The American bumble bee is in serious decline according to a new Canadian study. The bee is recognizable by its dark wings and yellow striping ( Kristy Baker via NY Natural Heritage Programme)

The American bumble bee is in serious decline according to a new Canadian study. The bee is recognizable by its dark wings and yellow striping ( Kristy Baker via NY Natural Heritage Programme)

Another bee species under critical threat


While there have been several stories over the years of serious declines in honey bee populations, the state of the many wild bees is almost impossible to gauge but is thought to also be seriously compromised.

Wild bees are critical pollinators of crops, flowers, and other plants.

The general term for one type of wild bee is “bumble bee”, but within that category there are over 40 species in Canada.
The “rusty patch bumble bee” as an example or what may be happening to all wild bees, was once widespread across southern Ontario but it hasn’t been seen since 2009 and hopes are it hasn’t disappeared completely.

The rusty patch bumble bee recognized by the reddish spot on its back, was once common in southern Ontario, now not seen in 10 years. ( of Susan Day; UW-Madison Arboretum)

The rusty patch bumble bee recognized by the reddish spot on its back, was once common in southern Ontario, now not seen in 10 years. ( of Susan Day; UW-Madison Arboretum)

Another of the big fuzzy bumble bees, American bumble bee, Bombus pensylvanicus, was also regularly seen around southern Ontario.
Now, a new study from York University in Toronto says this species is also facing extinction in its former range in Canada.
The species has dark wings, and yellow stripings on a dark body.

A federal advisory committee lists the bee as being of “special concern” but the new study puts the risk far higher.

Critically endangered

The study findings suggest the Canadian range has declined by 70 per cent, and relative occurrence by 89 per cent, therby earning a rating as “critically endangered”. using the International Union for the Conservation of Nature (IUCN) Red List assessment criteria.

The findings were published in scientific publication, “Journal of Insect Conservation” under the title, Incorporating citizen science, museum specimens, and field work into the assessment of extinction risk of the American Bumble bee (Bombus pensylvanicus De Geer 1773) in Canada ( full access HERE)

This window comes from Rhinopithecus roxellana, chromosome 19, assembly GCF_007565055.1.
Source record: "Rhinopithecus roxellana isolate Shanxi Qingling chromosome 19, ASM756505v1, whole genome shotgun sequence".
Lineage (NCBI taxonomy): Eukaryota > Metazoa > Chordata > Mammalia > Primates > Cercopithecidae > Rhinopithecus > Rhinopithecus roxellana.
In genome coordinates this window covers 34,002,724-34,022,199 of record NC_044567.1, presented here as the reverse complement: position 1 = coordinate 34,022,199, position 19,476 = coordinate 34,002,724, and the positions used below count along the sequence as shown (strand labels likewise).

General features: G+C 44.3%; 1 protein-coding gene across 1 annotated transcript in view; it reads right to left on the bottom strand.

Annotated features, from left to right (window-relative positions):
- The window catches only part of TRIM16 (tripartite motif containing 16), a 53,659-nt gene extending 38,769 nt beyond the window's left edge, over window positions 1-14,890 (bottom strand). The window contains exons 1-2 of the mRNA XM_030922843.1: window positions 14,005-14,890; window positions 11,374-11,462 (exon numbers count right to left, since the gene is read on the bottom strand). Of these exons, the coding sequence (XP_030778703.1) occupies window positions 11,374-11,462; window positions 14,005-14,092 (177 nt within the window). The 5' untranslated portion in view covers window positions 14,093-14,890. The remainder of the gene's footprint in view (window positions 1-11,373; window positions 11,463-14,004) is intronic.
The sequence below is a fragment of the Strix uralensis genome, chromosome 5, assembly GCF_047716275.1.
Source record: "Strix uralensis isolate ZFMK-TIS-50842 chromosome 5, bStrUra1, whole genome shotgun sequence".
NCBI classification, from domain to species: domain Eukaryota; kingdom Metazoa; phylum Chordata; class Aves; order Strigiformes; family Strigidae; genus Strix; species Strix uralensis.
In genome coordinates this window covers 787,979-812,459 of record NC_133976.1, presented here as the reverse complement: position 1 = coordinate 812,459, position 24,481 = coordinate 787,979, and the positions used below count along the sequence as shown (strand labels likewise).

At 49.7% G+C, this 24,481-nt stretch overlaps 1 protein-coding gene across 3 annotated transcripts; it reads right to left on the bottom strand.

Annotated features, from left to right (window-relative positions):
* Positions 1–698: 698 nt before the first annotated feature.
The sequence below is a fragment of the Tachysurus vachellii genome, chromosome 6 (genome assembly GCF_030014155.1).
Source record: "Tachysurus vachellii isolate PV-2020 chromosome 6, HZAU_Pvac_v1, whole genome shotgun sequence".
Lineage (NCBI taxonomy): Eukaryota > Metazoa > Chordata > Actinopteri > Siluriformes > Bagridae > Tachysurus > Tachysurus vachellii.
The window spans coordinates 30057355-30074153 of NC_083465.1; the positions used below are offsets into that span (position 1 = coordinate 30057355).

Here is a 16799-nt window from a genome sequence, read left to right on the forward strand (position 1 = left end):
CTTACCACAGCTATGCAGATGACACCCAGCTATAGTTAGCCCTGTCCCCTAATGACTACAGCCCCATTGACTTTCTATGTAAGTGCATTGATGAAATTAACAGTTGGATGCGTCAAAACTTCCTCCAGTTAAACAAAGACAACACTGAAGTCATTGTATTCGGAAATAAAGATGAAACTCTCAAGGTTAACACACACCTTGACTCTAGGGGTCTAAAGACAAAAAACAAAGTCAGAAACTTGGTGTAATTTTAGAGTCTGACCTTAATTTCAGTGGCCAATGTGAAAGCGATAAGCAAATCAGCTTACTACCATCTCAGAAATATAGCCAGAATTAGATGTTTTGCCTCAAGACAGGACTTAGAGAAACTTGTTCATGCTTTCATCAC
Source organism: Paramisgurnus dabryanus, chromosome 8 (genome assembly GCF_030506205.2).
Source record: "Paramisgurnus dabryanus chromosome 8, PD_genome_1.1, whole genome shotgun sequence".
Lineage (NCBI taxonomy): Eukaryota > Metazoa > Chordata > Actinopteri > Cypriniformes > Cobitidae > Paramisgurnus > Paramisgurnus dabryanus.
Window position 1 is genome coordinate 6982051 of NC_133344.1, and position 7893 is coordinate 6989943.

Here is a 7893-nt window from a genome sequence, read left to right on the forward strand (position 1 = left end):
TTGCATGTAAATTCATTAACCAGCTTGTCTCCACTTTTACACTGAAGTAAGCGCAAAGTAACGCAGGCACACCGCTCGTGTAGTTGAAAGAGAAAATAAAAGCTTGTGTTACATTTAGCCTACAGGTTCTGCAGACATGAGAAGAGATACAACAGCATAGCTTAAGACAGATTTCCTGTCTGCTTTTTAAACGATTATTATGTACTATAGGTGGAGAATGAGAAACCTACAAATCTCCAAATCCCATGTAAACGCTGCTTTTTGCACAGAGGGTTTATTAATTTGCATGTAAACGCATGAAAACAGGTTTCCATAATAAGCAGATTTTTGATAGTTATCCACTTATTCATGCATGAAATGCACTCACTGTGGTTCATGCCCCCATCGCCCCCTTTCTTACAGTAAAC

Common Eastern Bumble bee. Such wild bees are critical for pollination of crops and all plants. ( S Colla)

York professor Sheila Colla (PhD) is a renowned expert in bees. She speculates that because the species emerges later than others in the summer it has less time to build resources before producing the next generation in the fall, which puts them at a disadvantage.
She also notes a decline in their grassland habitats due to increasing encroachment of agriculture and urbanization.
The species also nests on the ground, not underground and may be more vulnerable to pesticide sprays, trampling, and other hazards She notes some studies have shown the species has higher disease levels possibly from introduced diseases from commercial honey bees.
Colla says the Colla Lab  at York University will be continuing research into causes of the declines.

Citizen science-Bumble Bee Watch

Bee experts say citizen science is an important contributor of knowledge because of the difficulty in assessing wild bees. Bumble Bee Watch
is a web-based citizen science program where participants photograph Bumble bees anywhere in North America, upload the photos and relevant site information to a website

Additional information

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